Carsten Charles Sabathia - aka CC - was born in Vallejo, California, in 1980. He was an outstanding high school athlete, receiving scholarship offers to play football and baseball. But professional baseball was Sabathia’s path after being selected in the 1st round (20th overall) by the Cleveland Guardians in the 1998 draft.
CC Sabathia moved quickly through Cleveland's minor league system - skipping AAA ball - and heading to the majors after only three seasons. He won 17 games as a 20-year-old rookie - and went on to anchor Cleveland’s rotation for the next seven and a half years. He was named to three All-Star teams and won the 2007 AL Cy Young award.
However, the 2008 Guardians struggled to a 37-46 record through June of that season, causing speculation that Sabathia - who was scheduled to be a free agent at the end of the season - would be dealt. Cleveland was, after all, a small market team and didn’t want to lose Sabathia for simple draft compensation.
And thus, on July 8, Cleveland shocked the baseball world by dealing the big lefthander. Many had expected the Guardians to trade Sabathia at the deadline - and to a big market club. But the Brewers stepped up to the plate - offering a package of Matt LaPorta, Michael Brantley, Zach Jackson, and Rob Bryson. LaPorta - a power-hitting first baseman - was considered the big prize for Cleveland.
The Brewers were 50-40 at the time of the trade, and General Manager Doug Melvin saw Sabathia as the missing ingredient to getting Milwaukee back into the playoffs.
The result was a glorious three months for the Brewers and their success-starved fans and Sabathia was at the center of it all. In that time, he started 17 games, won 11 of them, tossed 130.2 innings, seven complete games, three shutouts, and even hit a solid .229 with a home run.
The apex of Sabathia’s season was on September 28, 2008. It was the year's final game, and Sabathia took the ball on four days' rest with the Brewers' season on the line. The result was a 3-1 Brewer victory over the Cubs, with Sabathia going all nine innings while surrendering only four hits. The Brewers clinched the wild card spot about an hour later when the Mets lost - sending the blue and gold confetti down from Miller Park’s rafters to the cheers of tens of thousands of fans who had stayed to watch the Mets-Marlins game on the stadium Jumbotron.
The author of this article was at that magical game - and can attest that it was one of the most exhilarating moments in Brewer history.
CC Sabathia had come to Milwaukee and carried the club into the playoffs for the first time since 1982.
Sadly, that was the end of the Brewers' run that season. The Crew lost to Philadelphia in the playoffs, Sabathia losing his only start.
And that ended CC Sabathia’s short but memorable, run in Milwaukee. While fans hoped Sabathia would return to the club, most everyone knew the man was set on free agency. The result was a big deal with the New York Yankees. Sabathia spent 11 seasons in the Bronx - maintaining his dominating ways for the first four years with the club. He was named to three more All-Star teams and MVP of the 2009 ALCS. That same year, Sabathia won a World Series.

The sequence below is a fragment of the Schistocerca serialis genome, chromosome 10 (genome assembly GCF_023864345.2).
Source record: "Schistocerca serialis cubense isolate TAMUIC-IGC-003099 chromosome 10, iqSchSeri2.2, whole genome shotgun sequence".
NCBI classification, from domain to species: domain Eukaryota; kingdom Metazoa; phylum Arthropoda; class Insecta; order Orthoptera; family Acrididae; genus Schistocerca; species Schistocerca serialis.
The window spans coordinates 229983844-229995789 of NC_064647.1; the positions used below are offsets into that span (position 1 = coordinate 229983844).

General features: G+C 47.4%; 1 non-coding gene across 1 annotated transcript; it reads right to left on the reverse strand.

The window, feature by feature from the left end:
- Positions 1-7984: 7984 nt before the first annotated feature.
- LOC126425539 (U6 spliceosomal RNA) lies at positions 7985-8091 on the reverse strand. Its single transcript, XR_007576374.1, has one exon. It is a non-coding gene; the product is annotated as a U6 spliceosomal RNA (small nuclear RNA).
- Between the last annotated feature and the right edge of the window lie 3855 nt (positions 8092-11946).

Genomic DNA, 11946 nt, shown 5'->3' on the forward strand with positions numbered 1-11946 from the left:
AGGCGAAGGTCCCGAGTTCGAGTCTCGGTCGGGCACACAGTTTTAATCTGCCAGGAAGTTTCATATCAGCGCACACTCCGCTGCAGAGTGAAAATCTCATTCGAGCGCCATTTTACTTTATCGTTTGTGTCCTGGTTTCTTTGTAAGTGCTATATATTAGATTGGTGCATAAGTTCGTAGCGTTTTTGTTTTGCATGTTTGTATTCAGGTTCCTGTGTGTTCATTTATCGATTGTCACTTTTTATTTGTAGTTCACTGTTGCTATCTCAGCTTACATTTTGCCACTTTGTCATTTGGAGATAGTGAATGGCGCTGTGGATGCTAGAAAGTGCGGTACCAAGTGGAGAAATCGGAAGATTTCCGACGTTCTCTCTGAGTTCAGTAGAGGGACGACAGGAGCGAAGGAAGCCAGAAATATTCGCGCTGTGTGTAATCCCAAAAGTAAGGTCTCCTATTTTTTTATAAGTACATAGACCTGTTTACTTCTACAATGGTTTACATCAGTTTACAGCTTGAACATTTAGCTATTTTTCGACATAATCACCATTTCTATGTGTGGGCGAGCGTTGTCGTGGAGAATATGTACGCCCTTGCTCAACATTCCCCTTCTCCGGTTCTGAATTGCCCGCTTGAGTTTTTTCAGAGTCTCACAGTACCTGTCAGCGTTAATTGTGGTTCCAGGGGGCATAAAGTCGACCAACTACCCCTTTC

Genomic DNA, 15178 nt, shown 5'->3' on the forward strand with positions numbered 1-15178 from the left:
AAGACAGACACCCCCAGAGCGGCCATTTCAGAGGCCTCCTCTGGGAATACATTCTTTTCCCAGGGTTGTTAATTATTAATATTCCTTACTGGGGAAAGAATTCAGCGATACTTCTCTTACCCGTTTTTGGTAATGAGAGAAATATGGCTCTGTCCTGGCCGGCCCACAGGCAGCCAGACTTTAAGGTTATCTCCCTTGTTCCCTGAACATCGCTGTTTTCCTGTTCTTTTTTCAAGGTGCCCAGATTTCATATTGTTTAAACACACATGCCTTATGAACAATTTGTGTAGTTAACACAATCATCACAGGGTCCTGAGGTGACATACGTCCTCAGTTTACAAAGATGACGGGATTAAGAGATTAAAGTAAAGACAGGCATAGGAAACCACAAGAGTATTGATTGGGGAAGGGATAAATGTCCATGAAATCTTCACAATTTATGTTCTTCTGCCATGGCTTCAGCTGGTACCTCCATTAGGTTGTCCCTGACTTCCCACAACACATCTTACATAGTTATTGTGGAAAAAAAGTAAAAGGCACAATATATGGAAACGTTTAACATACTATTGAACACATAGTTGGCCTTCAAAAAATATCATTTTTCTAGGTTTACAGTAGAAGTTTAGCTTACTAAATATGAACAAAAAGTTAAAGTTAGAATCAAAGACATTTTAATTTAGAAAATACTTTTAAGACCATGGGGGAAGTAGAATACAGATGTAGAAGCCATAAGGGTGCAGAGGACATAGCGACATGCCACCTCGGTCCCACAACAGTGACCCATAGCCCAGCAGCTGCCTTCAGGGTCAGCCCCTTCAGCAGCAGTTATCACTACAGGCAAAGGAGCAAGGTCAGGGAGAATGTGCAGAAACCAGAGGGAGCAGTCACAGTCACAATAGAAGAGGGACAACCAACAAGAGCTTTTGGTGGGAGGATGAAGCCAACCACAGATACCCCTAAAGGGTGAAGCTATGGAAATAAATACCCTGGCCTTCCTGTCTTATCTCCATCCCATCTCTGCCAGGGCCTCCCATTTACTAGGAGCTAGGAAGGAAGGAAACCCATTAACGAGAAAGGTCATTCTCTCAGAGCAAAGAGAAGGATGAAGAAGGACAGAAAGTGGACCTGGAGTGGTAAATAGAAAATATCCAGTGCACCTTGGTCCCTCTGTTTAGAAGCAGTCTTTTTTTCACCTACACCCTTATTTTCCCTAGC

Unfortunately, injuries, wear and tear, and other health issues - including a battle with drinking - eroded Sabathia’s skills, and he went from a dominant pitcher to a solid one for the rest of his career. He retired after the 2019 season, finishing with 251 wins and 61.8 bWAR - which may get him in the Hall of Fame someday.
Since retiring from baseball, Sabathia has been heavily involved in charity work and has a podcast with sportscaster Ryan Ruocco.
It is hard to imagine how critical CC Sabathia was to the Brewers in 2008. The club had missed out on the playoffs for more than a quarter of a century - and the fans were desperate to get back into postseason play. That would not have been possible without Sabathia’s monumental achievements of that summer.
And while Sabathia did leave after the season, hardly anyone begrudged the man the opportunity. He had given his heart, soul, and body to the team - and to this day, fans are grateful for that impressive run.
In the end, some argue the deal for Sabathia was for naught. We didn’t even win a playoff series - much less a World Series. And the cost was high - and not because we gave up one of the game’s top prospects - Matt LaPorta - who turned out to be a bust. No, one of the extra guys in the deal - Michael Brantley - turned out to be an All-Star. Brantley has gone on to be a five-time All-Star - and a career .298 hitter.
No matter, CC Sabathia’s brief run in Milwaukee was a fantastic time in Brewer history. And it may have been Sabathia’s greatest stint in his remarkable career - which is saying a lot.
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